• Cross-reference those in-demand skills with the type of work you’ll enjoy. Ask yourself, “What projects do I enjoy most? Why?” While a certain income is necessary for stability and safety, money shouldn’t be your only consideration. A big paycheck is nice, but don’t sacrifice your mental health by entering a career or industry that doesn’t align with your working style or lifestyle requirements.

4. How do I break into a new career and industry?

You already have the best tool possible for making a career change: your network. Your existing network is a great place to start looking for help. Simply put, you have to let people know you’re looking for help if you want them to help you.

  • If you’re unemployed at the moment, then you can easily spread the news of your transition far and wide through LinkedIn and by reaching out to friends, family, former colleagues, school alumni, and anyone else in your network. Remember, just because they may work in your current field, that doesn’t mean they won’t have contacts in the field you’re trying to break into.

  • If you’re currently employed, then you may need to be a little more careful if you don’t want your current employer knowing—probably no LinkedIn announcements for you. But you can still reach out to everyone mentioned above.

  • In either case, these two articles have a number of tips for breaking into a new industry without direct experience.

5. How can I stand out as an applicant with no experience in a particular field?

  • The best way to stand out as an applicant is by getting a referral. Not only is this the best way to get hired, but it also sets you apart from the large number of online applications coming in.

  • Referrals come through networking. If you’re a little anxious about reaching out and asking people for help, here are a few tips to get you started.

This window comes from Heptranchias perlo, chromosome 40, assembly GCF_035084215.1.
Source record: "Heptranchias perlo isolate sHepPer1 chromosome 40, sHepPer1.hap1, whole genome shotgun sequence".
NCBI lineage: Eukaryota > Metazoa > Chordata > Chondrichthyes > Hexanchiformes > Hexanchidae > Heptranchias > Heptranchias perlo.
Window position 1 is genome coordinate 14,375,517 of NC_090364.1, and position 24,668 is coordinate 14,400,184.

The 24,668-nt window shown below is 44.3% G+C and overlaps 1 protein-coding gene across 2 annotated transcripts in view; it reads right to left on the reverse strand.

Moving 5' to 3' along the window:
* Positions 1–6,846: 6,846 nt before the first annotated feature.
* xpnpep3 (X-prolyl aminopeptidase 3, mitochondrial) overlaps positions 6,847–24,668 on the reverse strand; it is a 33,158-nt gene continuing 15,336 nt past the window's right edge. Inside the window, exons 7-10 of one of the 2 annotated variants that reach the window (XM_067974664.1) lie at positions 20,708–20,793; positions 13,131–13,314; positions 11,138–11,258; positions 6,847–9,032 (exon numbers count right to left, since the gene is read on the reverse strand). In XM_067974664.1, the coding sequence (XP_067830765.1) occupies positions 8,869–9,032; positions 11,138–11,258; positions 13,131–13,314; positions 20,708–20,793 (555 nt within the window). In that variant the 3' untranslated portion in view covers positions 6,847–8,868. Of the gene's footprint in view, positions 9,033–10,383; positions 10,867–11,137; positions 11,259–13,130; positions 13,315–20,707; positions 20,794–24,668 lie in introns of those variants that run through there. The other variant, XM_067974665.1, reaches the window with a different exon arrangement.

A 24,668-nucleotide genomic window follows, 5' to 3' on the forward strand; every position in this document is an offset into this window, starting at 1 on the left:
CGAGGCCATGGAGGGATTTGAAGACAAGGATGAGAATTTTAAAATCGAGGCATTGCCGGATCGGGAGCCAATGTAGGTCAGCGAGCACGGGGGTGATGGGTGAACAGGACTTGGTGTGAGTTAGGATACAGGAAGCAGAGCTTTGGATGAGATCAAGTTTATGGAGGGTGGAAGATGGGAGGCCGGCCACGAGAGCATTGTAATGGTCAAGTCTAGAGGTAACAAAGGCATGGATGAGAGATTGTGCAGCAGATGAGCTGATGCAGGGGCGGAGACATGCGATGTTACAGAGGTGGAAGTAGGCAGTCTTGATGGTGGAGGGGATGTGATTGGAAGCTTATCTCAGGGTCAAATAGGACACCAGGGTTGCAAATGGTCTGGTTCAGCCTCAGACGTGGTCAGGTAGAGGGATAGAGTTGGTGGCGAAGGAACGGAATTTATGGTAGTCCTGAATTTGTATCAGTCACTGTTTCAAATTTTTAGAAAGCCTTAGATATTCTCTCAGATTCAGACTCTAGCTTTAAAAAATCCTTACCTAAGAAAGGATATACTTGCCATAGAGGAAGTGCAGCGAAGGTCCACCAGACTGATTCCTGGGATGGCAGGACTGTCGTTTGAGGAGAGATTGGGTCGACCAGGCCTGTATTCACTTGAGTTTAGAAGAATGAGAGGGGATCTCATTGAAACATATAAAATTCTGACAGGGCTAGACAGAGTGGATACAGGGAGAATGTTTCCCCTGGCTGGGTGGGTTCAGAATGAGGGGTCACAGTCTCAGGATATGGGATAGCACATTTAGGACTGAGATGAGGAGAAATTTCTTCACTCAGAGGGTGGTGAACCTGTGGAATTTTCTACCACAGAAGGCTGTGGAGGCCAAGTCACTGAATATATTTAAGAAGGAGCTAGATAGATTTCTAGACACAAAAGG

• You likely have a number of skills that are transferable from your last career. For example, communication, project management, collaboration, and time management are all applicable to any role. You can highlight those, along with your accomplishments from your last career, and tailor them to your new industry.

6. How can I quickly gain industry-specific skills I need for the career change?

Only a handful of careers require people to go to grad school; most people really don’t need to go back to school to switch careers.

Start looking into job descriptions for roles in the industry you’d like to join and write down any similarities between descriptions. What do you see popping up over and over again in the Skills or Requirements section? Use those commonalities to help you decide where to “upskill”—learning specific skills that will help you get a job.

There are a number of ways to go about doing this:

  • Bootcamps: Short, intensive learning experiences for skills like coding, for example, have grown in popularity over the last decade. You’ll want to do your research on which bootcamps have the best outcomes for students, but they can be worth it for many people who want to learn a new skill quickly.

  • Free Online Courses: Less rigorous than a bootcamp, free online courses—often offered by accredited universities—offer a path to upskilling that works on your own timeline. If you’re working full-time, this could be a good option for getting the skills you need while working around your schedule.

  • Freelancing: The upside of freelancing is that you can actually make money while you upskill. It may take awhile to get your side business up and running, but if you want to learn more, then check out the guide we wrote about it here.

  • Research and Personal Projects: If you’re interested in a skillset but don’t think you’re ready to start selling your services, there’s no reason you can’t make a personal project out of it. There are plenty of opportunities to work on skills like coding, writing, graphic design, or data analysis on your own. If you have the motivation, you’ll soon have something to show potential employers.